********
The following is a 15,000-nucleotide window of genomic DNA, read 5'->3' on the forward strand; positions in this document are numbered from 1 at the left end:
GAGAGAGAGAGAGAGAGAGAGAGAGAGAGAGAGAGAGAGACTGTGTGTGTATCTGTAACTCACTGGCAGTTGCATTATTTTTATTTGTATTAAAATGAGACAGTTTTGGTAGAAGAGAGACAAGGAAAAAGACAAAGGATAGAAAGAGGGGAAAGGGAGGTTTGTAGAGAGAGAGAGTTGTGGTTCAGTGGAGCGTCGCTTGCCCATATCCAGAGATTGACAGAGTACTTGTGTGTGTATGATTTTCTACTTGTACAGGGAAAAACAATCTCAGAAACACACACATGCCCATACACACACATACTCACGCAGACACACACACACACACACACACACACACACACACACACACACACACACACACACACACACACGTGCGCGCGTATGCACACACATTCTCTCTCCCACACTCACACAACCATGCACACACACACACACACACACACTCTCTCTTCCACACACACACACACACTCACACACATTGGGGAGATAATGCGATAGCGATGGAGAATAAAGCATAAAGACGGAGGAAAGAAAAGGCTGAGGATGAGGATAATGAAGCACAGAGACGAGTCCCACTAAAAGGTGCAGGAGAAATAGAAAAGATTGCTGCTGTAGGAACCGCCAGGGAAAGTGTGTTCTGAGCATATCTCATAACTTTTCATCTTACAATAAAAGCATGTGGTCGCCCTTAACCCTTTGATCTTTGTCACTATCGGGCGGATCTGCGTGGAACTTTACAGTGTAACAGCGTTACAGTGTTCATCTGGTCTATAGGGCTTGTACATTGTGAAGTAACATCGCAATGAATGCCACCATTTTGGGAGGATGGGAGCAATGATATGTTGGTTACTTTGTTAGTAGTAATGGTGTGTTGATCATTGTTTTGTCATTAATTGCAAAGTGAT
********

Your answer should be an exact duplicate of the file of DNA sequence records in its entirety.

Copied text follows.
The following is a 15,000-nucleotide window of genomic DNA, read 5'->3' on the forward strand; positions in this document are numbered from 1 at the left end:
GAGAGAGAGAGAGAGAGAGAGAGAGAGAGAGAGAGAGAGACTGTGTGTGTATCTGTAACTCACTGGCAGTTGCATTATTTTTATTTGTATTAAAATGAGACAGTTTTGGTAGAAGAGAGACAAGGAAAAAGACAAAGGATAGAAAGAGGGGAAAGGGAGGTTTGTAGAGAGAGAGAGTTGTGGTTCAGTGGAGCGTCGCTTGCCCATATCCAGAGATTGACAGAGTACTTGTGTGTGTATGATTTTCTACTTGTACAGGGAAAAACAATCTCAGAAACACACACATGCCCATACACACACATACTCACGCAGACACACACACACACACACACACACACACACACACACACACACACACACACACACACACACACGTGCGCGCGTATGCACACACATTCTCTCTCCCACACTCACACAACCATGCACACACACACACACACACACACTCTCTCTTCCACACACACACACACACTCACACACATTGGGGAGATAATGCGATAGCGATGGAGAATAAAGCATAAAGACGGAGGAAAGAAAAGGCTGAGGATGAGGATAATGAAGCACAGAGACGAGTCCCACTAAAAGGTGCAGGAGAAATAGAAAAGATTGCTGCTGTAGGAACCGCCAGGGAAAGTGTGTTCTGAGCATATCTCATAACTTTTCATCTTACAATAAAAGCATGTGGTCGCCCTTAACCCTTTGATCTTTGTCACTATCGGGCGGATCTGCGTGGAACTTTACAGTGTAACAGCGTTACAGTGTTCATCTGGTCTATAGGGCTTGTACATTGTGAAGTAACATCGCAATGAATGCCACCATTTTGGGAGGATGGGAGCAATGATATGTTGGTTACTTTGTTAGTAGTAATGGTGTGTTGATCATTGTTTTGTCATTAATTGCAAAGTGAT